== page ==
“You can totally say no,” they began.

They were interested in doing a West Coast response to the controversial Sands Study released earlier that year.  Someone needed to collect data on the LA theatre scene — specifically, data that would reflect how frequently women’s plays were produced (or, we later decided, “nurtured”) in Los Angeles.  This wouldn’t be a money thing, though they did offer a small commission.  It was to be a labor of love.  Or principle.  Or something.

A number of factors influenced my decision.  (Spoiler alert: I said yes.)

For one thing, I have always been a feminist, though at different points of my life so far I have been more or less interested in describing myself using that word.

My great-grandmother was a suffragette.  In high school, a friend and I gave a long presentation on ‘the feminist movement.’  We reenacted various important moments in women’s history and looked into famous women writers of years past, even reading aloud part of a poem by Sappho.

I use the word “feminist” with my own definition, or rather, a definition that came up during a recent conversation with Cáitrín McKiernan – a young soon-to-be-attorney who recently co-produced a play about Martin Luther King with the National Theatre in China.  (Crazy?  Yes.)  She and I were talking about her experiences there, and I asked her if she considers herself to be a feminist.

Me: “Modern feminism”– I don’t pretend to be an expert or really even knowledgeable about the feminist movement…  I’m in favor of strong women.  But, um, would you say that you are a feminist?  Do you self-identify as a feminist, or… How do you feel about the word and do you think it applies to you?

Cáitrín: Oh my, I’ve had this conversation…  I think it’s an excellent question.  I think that so many women of our generation have kind of eschewed that term– tried to distance themselves from it.  But if being a feminist means believing that women should be equal with men, then I’m down.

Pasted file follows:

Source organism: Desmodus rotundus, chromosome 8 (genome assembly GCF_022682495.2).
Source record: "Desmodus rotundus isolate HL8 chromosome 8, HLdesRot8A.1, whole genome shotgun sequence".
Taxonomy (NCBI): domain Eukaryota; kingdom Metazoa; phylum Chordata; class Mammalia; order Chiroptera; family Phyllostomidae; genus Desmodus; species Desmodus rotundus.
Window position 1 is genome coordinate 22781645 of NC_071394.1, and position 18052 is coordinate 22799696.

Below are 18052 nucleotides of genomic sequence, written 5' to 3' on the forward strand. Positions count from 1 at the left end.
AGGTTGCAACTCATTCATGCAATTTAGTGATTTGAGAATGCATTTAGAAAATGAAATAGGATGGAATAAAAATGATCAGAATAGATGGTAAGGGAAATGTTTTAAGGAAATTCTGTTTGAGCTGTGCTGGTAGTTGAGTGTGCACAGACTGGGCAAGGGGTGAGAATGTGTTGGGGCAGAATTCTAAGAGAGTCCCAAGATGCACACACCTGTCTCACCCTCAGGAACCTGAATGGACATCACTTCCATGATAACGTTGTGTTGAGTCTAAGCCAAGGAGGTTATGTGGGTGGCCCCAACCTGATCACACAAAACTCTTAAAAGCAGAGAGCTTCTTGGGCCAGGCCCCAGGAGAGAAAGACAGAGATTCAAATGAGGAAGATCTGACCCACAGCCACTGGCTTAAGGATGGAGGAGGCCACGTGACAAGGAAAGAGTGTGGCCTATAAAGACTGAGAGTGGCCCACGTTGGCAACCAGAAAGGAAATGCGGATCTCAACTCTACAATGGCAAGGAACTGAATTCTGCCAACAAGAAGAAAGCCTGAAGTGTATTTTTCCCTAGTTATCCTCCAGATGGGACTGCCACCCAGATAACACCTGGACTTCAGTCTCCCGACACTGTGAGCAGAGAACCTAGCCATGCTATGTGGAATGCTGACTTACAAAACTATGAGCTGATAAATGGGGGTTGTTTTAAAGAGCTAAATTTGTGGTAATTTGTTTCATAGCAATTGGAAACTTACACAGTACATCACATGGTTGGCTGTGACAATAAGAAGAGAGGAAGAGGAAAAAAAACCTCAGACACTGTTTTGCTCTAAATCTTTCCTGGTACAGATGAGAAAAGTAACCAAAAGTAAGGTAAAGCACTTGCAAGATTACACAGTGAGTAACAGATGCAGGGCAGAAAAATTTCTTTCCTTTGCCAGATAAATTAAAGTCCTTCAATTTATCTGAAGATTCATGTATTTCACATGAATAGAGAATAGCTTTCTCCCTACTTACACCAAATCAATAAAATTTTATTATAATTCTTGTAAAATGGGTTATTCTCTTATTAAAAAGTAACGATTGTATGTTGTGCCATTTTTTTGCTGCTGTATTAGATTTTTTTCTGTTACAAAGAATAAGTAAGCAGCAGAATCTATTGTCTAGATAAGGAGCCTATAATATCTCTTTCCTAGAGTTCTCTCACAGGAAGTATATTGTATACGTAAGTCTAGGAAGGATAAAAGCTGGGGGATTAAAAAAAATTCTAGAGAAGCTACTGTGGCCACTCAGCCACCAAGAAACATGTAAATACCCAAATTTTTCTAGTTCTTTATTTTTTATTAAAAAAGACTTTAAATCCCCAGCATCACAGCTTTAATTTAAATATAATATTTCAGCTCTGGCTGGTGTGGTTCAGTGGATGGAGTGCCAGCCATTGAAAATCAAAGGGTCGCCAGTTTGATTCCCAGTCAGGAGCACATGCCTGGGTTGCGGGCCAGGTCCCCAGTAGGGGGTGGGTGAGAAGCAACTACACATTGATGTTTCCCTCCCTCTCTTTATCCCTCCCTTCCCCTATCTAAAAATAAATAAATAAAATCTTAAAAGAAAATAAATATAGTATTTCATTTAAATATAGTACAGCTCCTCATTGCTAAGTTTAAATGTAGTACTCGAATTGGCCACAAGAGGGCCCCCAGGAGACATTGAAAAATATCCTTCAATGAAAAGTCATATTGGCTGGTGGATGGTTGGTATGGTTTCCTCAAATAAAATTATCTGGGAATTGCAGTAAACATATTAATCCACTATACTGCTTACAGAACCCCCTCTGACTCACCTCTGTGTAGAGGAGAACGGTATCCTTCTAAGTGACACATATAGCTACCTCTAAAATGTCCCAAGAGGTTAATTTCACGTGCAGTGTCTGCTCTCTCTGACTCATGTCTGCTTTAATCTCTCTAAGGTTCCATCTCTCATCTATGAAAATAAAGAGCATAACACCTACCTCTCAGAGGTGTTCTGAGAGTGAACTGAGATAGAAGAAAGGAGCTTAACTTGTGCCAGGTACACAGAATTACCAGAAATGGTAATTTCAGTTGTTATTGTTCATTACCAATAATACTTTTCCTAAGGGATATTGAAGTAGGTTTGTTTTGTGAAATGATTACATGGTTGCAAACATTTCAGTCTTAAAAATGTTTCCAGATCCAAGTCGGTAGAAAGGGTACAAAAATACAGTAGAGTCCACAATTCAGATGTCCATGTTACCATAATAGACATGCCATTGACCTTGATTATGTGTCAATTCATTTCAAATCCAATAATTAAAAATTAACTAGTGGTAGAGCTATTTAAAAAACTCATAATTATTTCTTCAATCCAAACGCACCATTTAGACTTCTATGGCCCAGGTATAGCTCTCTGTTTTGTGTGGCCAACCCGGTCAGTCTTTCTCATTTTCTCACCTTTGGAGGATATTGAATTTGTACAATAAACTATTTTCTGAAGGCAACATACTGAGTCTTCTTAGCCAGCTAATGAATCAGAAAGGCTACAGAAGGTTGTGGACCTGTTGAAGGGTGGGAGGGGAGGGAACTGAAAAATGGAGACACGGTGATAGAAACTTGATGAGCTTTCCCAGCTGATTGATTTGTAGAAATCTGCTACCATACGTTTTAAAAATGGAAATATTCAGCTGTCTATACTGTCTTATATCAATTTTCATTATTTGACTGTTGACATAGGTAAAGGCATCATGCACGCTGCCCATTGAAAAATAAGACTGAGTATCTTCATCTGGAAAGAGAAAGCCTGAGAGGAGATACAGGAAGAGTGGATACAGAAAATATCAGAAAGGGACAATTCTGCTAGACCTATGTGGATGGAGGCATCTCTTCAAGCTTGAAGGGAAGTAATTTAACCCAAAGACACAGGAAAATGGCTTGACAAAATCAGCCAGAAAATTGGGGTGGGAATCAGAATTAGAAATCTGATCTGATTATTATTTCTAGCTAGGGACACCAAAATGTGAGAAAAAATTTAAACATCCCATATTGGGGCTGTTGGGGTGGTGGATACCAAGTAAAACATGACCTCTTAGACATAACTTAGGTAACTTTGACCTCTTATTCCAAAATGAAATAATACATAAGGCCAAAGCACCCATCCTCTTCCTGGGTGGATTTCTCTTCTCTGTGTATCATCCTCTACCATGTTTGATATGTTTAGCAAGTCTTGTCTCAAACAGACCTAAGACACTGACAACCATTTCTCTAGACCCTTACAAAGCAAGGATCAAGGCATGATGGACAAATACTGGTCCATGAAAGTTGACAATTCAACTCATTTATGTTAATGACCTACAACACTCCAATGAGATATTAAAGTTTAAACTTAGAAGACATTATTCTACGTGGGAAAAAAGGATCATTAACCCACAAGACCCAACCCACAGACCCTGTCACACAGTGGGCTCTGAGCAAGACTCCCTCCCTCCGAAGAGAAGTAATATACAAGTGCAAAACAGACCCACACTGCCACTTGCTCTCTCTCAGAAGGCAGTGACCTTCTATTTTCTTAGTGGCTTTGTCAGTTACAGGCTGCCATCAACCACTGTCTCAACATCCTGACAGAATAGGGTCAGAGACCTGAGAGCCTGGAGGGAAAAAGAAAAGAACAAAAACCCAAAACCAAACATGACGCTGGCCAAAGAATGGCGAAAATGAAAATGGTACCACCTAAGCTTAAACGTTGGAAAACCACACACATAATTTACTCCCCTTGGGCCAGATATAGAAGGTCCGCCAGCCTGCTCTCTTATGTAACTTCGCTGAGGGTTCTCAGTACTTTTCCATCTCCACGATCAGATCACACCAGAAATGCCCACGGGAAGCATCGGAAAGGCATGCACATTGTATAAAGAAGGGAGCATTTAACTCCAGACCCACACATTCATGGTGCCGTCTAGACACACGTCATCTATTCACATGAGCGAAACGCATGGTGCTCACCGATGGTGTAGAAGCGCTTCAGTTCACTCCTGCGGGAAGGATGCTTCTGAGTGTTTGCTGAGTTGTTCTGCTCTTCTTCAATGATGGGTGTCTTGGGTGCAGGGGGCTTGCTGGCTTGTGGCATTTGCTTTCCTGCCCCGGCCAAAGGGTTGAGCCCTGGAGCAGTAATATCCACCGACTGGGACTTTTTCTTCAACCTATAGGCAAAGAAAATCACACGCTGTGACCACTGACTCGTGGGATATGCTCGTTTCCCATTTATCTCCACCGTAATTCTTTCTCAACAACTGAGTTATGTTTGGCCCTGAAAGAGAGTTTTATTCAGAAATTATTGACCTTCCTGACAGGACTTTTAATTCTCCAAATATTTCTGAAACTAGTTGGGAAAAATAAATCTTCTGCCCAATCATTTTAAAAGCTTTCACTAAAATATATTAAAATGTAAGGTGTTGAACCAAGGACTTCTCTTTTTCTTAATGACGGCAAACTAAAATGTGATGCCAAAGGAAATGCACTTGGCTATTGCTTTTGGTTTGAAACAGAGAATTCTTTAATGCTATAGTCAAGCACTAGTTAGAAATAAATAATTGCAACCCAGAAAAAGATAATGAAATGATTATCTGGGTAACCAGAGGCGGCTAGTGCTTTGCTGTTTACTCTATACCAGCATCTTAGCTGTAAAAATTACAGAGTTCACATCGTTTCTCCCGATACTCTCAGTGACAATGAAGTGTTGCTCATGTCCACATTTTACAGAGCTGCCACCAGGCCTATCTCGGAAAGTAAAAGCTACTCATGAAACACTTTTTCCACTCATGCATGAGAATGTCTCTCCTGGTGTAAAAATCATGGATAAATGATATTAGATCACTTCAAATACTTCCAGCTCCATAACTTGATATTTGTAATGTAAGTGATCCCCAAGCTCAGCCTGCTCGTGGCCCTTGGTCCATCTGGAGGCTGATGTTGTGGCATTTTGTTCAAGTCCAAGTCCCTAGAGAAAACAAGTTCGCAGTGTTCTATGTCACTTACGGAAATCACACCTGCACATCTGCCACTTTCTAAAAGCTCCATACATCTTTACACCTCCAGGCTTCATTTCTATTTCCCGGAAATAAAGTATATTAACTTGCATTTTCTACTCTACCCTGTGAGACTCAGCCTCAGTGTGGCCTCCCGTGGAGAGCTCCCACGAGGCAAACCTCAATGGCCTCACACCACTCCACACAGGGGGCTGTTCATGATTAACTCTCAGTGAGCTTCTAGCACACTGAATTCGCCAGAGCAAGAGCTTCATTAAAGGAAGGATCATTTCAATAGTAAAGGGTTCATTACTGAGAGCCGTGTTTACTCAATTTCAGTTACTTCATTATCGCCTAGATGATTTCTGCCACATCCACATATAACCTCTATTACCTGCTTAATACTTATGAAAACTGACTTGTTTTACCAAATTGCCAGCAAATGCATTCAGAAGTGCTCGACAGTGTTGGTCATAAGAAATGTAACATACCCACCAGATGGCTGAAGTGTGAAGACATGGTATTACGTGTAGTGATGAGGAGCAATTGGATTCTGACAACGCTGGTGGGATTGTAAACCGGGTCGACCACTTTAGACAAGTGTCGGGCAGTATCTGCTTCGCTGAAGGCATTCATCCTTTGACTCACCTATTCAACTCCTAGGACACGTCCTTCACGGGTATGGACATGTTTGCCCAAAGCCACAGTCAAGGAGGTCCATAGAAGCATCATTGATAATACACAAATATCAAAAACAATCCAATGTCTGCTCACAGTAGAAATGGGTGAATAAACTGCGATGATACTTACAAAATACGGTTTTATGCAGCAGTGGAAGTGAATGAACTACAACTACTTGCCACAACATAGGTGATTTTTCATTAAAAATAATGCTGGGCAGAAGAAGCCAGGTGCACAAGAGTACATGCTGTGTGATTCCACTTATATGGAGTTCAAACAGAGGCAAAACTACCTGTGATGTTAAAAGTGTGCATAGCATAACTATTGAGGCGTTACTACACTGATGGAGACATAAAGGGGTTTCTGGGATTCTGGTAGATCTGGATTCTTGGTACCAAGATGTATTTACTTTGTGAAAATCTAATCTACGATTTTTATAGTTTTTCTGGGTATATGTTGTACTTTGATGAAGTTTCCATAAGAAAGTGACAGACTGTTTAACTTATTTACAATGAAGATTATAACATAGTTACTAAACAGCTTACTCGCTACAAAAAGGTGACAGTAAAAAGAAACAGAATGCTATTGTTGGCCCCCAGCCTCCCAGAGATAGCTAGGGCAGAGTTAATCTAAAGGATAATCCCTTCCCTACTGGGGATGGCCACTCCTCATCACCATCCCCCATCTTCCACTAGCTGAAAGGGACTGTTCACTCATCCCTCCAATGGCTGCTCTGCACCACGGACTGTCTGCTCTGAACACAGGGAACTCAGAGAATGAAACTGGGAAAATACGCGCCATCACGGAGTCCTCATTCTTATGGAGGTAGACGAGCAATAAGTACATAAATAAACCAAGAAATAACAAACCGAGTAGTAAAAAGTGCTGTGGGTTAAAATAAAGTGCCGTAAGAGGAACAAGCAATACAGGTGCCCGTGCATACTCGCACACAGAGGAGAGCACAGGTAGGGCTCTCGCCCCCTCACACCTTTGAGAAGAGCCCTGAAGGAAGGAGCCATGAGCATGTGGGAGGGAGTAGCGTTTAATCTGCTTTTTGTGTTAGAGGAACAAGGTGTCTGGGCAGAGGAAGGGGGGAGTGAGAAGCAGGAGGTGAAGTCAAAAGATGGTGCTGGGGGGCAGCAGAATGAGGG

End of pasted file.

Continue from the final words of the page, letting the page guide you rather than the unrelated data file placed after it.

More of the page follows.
Women’s rights have always been important to me– and I don’t think it’s just because I’m a woman.  It’s because I was fortunate enough to be raised by a family in an environment that promoted equality.  Unfortunately, the rest of the world– even the rest of the country– has not been so lucky.  This saddens me.  There are a number of traits associated with women.  True, this could be called / is stereotyping.  But until our minds are reconfigured, stereotyping will continue to exist.

What is too bad, though, is when women are lumped together in a group and the stereotyping is used specifically against them — to harm them, or to harm them indirectly by overlooking them.

This past year, a number of things have happened that have reminded me how necessary this kind of work, and this kind of group, is.

While we may be in 2011, and while we may have “come a long way,” in a lot of ways we are still comparatively in the dark ages when you think of where we’d like to be.  I’m not talking about the Equal Rights Amendment…

I’m talking about what Theresa Rebeck experienced.

I’m talking about the Ovation Awards and the LA Weekly Awards.

I’m talking about the Wasserstein Prize.

I’m talking about Chicago.

I’m talking about New York.

I’m talking about 20%.